Would your group like to hear about the work of Georgia STOMP?
If you are only recently learning about the issues of Period Poverty and Menstrual Equity: don’t worry, you are not alone! For those who have never struggled to purchase menstrual products, the realization that numerous women and young girls can’t afford this basic need can be overwhelming. And if you’ve never thought about why menstrual products haven’t been considered “basic needs” by emergency management agencies or sales tax codes, and aren’t provided in public restrooms the same as soap and toilet paper are, the idea of Menstrual Equity is new to you!
Georgia STOMP is working with organizations, policy-makers, and advocates across the state to ensure that menstruation ceases to be a barrier to an equitable society.
Leaders of Georgia STOMP are available to speak to your group or organization about Period Poverty, Menstrual Equity and the legislative and advocacy work we have undertaken, including a great many successes already accomplished!
The following is an excerpt from a report made by Rev. Nana’ Kratochvil, V. P. and Program Chair for the League of Women Voters in Macon following a recent program by Georgia STOMP.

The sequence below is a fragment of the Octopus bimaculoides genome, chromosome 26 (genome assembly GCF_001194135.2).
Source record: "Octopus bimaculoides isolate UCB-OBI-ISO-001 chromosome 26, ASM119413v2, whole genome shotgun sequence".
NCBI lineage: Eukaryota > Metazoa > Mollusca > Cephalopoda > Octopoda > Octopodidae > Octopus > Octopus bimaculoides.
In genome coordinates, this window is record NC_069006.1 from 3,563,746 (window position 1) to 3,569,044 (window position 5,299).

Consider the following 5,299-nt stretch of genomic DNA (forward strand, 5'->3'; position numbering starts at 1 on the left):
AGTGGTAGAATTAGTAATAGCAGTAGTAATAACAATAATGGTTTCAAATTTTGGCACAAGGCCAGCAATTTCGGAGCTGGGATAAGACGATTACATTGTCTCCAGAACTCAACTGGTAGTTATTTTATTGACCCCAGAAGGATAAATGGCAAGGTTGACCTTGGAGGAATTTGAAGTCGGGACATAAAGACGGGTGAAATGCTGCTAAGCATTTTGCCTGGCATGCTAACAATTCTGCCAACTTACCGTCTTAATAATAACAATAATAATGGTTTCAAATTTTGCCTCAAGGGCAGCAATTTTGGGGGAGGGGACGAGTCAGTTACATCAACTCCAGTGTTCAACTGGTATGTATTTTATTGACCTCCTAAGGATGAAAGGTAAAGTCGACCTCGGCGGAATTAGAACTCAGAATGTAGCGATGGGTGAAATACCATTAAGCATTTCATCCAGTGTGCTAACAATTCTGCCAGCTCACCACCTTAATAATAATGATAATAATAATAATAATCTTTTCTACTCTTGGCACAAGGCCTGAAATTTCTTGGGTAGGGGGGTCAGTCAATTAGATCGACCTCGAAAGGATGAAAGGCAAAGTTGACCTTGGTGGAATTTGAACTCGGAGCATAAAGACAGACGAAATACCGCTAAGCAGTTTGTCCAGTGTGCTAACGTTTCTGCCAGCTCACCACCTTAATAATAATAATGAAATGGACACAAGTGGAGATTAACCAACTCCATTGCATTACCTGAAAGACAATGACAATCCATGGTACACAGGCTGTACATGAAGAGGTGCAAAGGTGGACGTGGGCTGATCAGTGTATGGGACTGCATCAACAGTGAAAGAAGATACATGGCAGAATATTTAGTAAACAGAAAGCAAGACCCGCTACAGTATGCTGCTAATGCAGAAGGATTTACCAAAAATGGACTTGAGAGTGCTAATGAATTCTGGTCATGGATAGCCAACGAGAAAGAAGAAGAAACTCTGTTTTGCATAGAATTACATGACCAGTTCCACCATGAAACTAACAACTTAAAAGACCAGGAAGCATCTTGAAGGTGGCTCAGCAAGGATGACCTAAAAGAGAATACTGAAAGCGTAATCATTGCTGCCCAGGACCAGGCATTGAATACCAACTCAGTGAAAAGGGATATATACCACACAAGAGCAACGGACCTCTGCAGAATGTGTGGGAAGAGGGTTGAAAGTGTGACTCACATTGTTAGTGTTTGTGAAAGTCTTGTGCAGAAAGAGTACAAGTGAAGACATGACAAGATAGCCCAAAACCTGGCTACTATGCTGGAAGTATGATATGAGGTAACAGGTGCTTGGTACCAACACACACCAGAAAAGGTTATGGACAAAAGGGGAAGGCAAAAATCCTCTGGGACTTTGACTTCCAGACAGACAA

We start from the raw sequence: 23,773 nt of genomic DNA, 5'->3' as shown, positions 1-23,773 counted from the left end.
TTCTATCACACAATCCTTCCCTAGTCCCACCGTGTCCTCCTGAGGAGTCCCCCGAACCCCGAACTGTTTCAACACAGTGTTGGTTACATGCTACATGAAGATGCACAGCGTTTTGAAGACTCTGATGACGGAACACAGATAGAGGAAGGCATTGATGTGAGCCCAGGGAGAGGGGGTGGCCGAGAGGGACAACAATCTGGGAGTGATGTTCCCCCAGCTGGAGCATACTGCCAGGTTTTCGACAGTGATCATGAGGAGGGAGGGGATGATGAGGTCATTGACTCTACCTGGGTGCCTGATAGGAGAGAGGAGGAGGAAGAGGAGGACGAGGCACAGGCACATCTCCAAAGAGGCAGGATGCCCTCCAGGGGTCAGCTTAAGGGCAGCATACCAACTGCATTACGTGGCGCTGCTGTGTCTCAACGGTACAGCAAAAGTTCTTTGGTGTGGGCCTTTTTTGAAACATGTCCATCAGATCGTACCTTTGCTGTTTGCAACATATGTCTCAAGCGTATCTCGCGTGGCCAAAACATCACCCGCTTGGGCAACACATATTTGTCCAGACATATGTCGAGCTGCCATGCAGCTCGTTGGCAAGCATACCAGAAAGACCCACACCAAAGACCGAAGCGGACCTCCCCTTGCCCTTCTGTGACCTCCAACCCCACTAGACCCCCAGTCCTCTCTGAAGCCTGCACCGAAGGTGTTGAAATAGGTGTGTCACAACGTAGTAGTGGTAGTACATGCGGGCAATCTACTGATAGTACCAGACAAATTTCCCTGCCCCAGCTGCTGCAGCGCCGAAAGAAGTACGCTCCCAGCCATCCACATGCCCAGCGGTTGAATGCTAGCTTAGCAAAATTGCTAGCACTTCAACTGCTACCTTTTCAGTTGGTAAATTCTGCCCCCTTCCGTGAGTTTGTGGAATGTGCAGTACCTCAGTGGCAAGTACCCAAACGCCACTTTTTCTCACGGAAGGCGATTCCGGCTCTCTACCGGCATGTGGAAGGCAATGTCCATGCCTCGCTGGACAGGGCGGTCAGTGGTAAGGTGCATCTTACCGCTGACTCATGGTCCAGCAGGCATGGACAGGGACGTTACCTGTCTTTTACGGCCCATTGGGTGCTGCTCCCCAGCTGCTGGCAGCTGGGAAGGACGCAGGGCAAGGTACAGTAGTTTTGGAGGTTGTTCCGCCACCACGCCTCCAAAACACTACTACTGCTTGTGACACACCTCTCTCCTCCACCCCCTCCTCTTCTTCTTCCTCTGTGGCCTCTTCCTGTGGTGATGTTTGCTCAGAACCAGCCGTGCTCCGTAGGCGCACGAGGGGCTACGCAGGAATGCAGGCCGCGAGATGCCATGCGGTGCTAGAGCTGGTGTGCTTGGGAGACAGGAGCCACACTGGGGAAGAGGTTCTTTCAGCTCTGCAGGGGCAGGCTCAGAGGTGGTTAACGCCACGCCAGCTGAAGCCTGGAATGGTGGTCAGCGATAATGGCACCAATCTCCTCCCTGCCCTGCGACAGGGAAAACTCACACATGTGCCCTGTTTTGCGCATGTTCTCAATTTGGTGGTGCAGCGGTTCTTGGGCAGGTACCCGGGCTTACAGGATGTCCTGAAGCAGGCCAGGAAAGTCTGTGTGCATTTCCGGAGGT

Claire Cox, one of the leaders of Georgia Women (and Those Who Stand With Us), brought her passion and advocacy to the League of Women Voters at their regular meeting on April 17th. She shared with us the work Georgia Women is doing to bring fairness and justice to women. Georgia STOMP (Stop Tax on Menstrual Products) is a coalition working to eliminate taxes on women’s health products. Cox told us of the difficult choices faced by poor families when their daughters reached the age of first menses. If the choice to buy food is made, their daughters are unable to attend school, or made do with home made substitutes for pads, tampons or menstrual cups. Several organizations are donating supplies to schools and shelters, but a better, fairer answer must be found. The products would be more affordable is their price did not include a sales tax.
Ms. Cox shared with members of the League the successful attempts to find sponsors for the bill that was introduced to the Georgia Legislature that would eliminate sales taxes on these products. She traced the fate of the bill in the 2019 legislative session. Although it was not successful this session, a cadre of legislators is now awakened to the need for such a bill. Georgia Women and their Allies will work for its success at the next session.
Members of the League appreciated Ms. Cox’s presentation. Some members are already participating in the activities of Georgia Women, and others are interested. We look forward to working together in the future.